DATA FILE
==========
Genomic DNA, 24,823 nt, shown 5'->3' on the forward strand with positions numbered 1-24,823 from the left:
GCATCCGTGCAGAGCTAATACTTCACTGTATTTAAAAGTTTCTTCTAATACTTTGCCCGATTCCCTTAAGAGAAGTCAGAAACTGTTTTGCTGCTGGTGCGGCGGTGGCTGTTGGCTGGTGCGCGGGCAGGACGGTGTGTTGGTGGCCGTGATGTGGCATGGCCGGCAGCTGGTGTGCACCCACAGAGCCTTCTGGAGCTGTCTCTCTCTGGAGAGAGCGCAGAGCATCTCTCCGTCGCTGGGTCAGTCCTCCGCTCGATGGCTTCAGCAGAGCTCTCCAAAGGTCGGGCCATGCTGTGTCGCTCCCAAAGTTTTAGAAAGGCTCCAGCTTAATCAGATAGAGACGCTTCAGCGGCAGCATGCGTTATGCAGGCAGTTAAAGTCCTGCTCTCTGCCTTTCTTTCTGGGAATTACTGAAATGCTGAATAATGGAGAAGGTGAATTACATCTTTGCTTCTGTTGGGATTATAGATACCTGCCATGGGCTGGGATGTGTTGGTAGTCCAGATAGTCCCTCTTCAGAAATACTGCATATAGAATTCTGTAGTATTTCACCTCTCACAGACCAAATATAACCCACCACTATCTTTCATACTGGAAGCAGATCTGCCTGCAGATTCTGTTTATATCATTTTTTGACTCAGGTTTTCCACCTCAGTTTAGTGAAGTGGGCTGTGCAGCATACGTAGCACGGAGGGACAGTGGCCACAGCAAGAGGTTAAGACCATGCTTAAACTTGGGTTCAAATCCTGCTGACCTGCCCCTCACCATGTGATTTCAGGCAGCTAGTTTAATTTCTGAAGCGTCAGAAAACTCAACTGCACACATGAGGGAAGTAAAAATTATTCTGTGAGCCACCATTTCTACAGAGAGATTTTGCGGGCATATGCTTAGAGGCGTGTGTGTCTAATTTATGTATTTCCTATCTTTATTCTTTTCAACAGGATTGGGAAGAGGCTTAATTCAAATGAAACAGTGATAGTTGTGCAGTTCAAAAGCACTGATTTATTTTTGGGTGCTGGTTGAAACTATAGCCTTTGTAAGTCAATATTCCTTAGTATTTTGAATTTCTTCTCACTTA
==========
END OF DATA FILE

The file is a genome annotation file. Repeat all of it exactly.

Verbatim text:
Genomic DNA, 24,823 nt, shown 5'->3' on the forward strand with positions numbered 1-24,823 from the left:
GCATCCGTGCAGAGCTAATACTTCACTGTATTTAAAAGTTTCTTCTAATACTTTGCCCGATTCCCTTAAGAGAAGTCAGAAACTGTTTTGCTGCTGGTGCGGCGGTGGCTGTTGGCTGGTGCGCGGGCAGGACGGTGTGTTGGTGGCCGTGATGTGGCATGGCCGGCAGCTGGTGTGCACCCACAGAGCCTTCTGGAGCTGTCTCTCTCTGGAGAGAGCGCAGAGCATCTCTCCGTCGCTGGGTCAGTCCTCCGCTCGATGGCTTCAGCAGAGCTCTCCAAAGGTCGGGCCATGCTGTGTCGCTCCCAAAGTTTTAGAAAGGCTCCAGCTTAATCAGATAGAGACGCTTCAGCGGCAGCATGCGTTATGCAGGCAGTTAAAGTCCTGCTCTCTGCCTTTCTTTCTGGGAATTACTGAAATGCTGAATAATGGAGAAGGTGAATTACATCTTTGCTTCTGTTGGGATTATAGATACCTGCCATGGGCTGGGATGTGTTGGTAGTCCAGATAGTCCCTCTTCAGAAATACTGCATATAGAATTCTGTAGTATTTCACCTCTCACAGACCAAATATAACCCACCACTATCTTTCATACTGGAAGCAGATCTGCCTGCAGATTCTGTTTATATCATTTTTTGACTCAGGTTTTCCACCTCAGTTTAGTGAAGTGGGCTGTGCAGCATACGTAGCACGGAGGGACAGTGGCCACAGCAAGAGGTTAAGACCATGCTTAAACTTGGGTTCAAATCCTGCTGACCTGCCCCTCACCATGTGATTTCAGGCAGCTAGTTTAATTTCTGAAGCGTCAGAAAACTCAACTGCACACATGAGGGAAGTAAAAATTATTCTGTGAGCCACCATTTCTACAGAGAGATTTTGCGGGCATATGCTTAGAGGCGTGTGTGTCTAATTTATGTATTTCCTATCTTTATTCTTTTCAACAGGATTGGGAAGAGGCTTAATTCAAATGAAACAGTGATAGTTGTGCAGTTCAAAAGCACTGATTTATTTTTGGGTGCTGGTTGAAACTATAGCCTTTGTAAGTCAATATTCCTTAGTATTTTGAATTTCTTCTCACTTA